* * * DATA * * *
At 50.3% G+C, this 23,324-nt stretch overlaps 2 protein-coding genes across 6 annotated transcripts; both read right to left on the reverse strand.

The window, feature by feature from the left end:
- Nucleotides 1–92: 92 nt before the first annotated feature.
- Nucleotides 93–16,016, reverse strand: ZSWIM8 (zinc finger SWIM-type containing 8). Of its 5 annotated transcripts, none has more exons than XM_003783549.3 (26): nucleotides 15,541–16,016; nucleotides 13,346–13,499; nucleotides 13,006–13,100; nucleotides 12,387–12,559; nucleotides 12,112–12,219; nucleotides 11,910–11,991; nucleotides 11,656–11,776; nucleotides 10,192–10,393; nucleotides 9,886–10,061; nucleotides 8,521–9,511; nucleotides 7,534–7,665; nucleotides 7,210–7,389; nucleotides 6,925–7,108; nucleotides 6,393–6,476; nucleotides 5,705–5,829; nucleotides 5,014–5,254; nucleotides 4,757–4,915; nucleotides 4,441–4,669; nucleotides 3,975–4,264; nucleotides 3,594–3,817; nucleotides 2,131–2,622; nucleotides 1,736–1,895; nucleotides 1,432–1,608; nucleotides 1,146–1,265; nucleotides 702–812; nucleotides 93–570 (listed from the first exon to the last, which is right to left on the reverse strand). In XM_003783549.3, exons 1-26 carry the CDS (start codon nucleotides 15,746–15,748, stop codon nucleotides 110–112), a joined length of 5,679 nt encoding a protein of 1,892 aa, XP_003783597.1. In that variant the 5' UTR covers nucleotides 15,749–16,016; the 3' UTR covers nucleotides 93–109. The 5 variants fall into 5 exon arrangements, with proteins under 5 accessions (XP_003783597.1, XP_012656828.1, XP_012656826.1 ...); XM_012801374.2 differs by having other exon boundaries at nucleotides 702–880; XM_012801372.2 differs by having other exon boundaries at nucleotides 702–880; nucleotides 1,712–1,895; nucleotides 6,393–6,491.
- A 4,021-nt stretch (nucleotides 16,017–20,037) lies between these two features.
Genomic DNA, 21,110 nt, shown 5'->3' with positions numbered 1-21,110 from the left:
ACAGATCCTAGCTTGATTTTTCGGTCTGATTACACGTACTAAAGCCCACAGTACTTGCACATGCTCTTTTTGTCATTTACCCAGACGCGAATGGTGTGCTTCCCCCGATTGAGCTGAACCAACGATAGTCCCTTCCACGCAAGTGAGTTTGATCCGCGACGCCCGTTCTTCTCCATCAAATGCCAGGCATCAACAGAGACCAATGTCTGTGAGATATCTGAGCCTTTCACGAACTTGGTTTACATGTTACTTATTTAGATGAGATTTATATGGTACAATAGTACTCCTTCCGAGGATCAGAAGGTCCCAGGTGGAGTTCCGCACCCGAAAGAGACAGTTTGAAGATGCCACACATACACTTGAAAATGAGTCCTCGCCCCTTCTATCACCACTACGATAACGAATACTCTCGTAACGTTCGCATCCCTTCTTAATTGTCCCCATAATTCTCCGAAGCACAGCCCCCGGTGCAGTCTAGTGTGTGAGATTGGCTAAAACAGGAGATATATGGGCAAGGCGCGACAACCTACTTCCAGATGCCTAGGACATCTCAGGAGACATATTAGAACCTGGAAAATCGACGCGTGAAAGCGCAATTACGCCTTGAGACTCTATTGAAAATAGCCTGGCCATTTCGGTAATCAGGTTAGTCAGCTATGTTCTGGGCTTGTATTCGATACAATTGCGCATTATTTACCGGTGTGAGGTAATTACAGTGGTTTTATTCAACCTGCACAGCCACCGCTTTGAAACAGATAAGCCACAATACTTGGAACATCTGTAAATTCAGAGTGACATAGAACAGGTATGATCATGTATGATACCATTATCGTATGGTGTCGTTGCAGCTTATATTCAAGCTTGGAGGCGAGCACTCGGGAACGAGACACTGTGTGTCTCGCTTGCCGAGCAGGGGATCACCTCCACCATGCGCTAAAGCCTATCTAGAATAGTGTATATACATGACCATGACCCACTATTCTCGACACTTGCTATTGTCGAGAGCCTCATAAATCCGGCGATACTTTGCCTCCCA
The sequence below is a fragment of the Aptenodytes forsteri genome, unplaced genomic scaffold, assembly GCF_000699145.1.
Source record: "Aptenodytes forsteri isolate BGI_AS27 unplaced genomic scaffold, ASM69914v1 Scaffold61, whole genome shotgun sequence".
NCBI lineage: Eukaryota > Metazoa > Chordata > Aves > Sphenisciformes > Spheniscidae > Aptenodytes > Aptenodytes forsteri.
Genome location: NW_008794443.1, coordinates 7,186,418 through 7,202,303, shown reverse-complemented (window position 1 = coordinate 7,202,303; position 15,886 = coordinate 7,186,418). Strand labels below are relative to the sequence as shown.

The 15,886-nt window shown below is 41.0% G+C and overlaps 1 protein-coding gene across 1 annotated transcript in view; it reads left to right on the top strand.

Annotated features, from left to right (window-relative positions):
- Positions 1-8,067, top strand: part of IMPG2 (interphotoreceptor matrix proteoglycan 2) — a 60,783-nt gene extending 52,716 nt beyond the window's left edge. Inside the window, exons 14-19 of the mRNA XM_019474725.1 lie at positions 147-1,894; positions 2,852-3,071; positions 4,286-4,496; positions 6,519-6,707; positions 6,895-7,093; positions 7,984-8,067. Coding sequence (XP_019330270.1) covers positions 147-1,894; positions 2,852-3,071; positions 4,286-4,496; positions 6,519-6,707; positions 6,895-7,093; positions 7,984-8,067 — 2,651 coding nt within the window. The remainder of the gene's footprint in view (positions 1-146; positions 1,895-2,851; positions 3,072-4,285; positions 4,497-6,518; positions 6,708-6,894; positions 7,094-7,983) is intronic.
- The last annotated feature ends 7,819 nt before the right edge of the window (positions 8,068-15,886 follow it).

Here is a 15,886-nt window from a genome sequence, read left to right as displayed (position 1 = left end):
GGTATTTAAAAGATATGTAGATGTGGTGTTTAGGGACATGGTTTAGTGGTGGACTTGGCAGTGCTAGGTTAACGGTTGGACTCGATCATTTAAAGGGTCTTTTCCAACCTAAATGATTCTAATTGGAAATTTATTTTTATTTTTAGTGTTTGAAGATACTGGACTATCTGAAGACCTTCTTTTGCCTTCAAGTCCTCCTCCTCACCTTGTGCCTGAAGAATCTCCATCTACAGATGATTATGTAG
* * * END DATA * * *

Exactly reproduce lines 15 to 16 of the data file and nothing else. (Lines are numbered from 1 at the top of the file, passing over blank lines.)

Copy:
- The last annotated feature ends 7,819 nt before the right edge of the window (positions 8,068-15,886 follow it).

Here is a 15,886-nt window from a genome sequence, read left to right as displayed (position 1 = left end):